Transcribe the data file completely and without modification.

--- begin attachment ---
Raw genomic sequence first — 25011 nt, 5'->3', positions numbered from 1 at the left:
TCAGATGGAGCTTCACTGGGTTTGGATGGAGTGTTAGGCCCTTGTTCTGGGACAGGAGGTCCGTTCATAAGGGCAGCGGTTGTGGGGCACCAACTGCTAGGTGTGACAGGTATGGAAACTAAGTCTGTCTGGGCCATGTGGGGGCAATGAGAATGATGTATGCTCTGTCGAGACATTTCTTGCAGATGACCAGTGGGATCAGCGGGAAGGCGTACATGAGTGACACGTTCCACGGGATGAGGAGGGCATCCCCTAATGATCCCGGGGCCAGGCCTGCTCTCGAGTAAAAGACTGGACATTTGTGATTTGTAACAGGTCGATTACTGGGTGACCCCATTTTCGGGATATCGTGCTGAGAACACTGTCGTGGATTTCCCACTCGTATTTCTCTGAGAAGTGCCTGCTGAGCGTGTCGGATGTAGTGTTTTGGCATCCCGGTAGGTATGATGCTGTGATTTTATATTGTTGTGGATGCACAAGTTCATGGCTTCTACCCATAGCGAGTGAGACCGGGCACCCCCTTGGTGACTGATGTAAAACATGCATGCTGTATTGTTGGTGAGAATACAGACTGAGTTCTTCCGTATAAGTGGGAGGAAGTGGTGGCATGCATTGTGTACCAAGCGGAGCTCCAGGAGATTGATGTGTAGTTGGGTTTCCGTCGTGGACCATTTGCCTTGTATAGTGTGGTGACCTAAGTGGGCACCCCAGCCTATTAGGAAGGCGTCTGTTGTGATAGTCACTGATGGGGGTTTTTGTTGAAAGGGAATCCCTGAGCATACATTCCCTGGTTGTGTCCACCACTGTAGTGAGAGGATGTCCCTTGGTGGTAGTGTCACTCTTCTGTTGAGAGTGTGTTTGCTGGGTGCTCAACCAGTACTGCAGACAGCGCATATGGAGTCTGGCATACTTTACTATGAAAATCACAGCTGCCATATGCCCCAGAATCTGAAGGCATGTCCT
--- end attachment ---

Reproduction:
Raw genomic sequence first — 25011 nt, 5'->3', positions numbered from 1 at the left:
TCAGATGGAGCTTCACTGGGTTTGGATGGAGTGTTAGGCCCTTGTTCTGGGACAGGAGGTCCGTTCATAAGGGCAGCGGTTGTGGGGCACCAACTGCTAGGTGTGACAGGTATGGAAACTAAGTCTGTCTGGGCCATGTGGGGGCAATGAGAATGATGTATGCTCTGTCGAGACATTTCTTGCAGATGACCAGTGGGATCAGCGGGAAGGCGTACATGAGTGACACGTTCCACGGGATGAGGAGGGCATCCCCTAATGATCCCGGGGCCAGGCCTGCTCTCGAGTAAAAGACTGGACATTTGTGATTTGTAACAGGTCGATTACTGGGTGACCCCATTTTCGGGATATCGTGCTGAGAACACTGTCGTGGATTTCCCACTCGTATTTCTCTGAGAAGTGCCTGCTGAGCGTGTCGGATGTAGTGTTTTGGCATCCCGGTAGGTATGATGCTGTGATTTTATATTGTTGTGGATGCACAAGTTCATGGCTTCTACCCATAGCGAGTGAGACCGGGCACCCCCTTGGTGACTGATGTAAAACATGCATGCTGTATTGTTGGTGAGAATACAGACTGAGTTCTTCCGTATAAGTGGGAGGAAGTGGTGGCATGCATTGTGTACCAAGCGGAGCTCCAGGAGATTGATGTGTAGTTGGGTTTCCGTCGTGGACCATTTGCCTTGTATAGTGTGGTGACCTAAGTGGGCACCCCAGCCTATTAGGAAGGCGTCTGTTGTGATAGTCACTGATGGGGGTTTTTGTTGAAAGGGAATCCCTGAGCATACATTCCCTGGTTGTGTCCACCACTGTAGTGAGAGGATGTCCCTTGGTGGTAGTGTCACTCTTCTGTTGAGAGTGTGTTTGCTGGGTGCTCAACCAGTACTGCAGACAGCGCATATGGAGTCTGGCATACTTTACTATGAAAATCACAGCTGCCATATGCCCCAGAATCTGAAGGCATGTCCT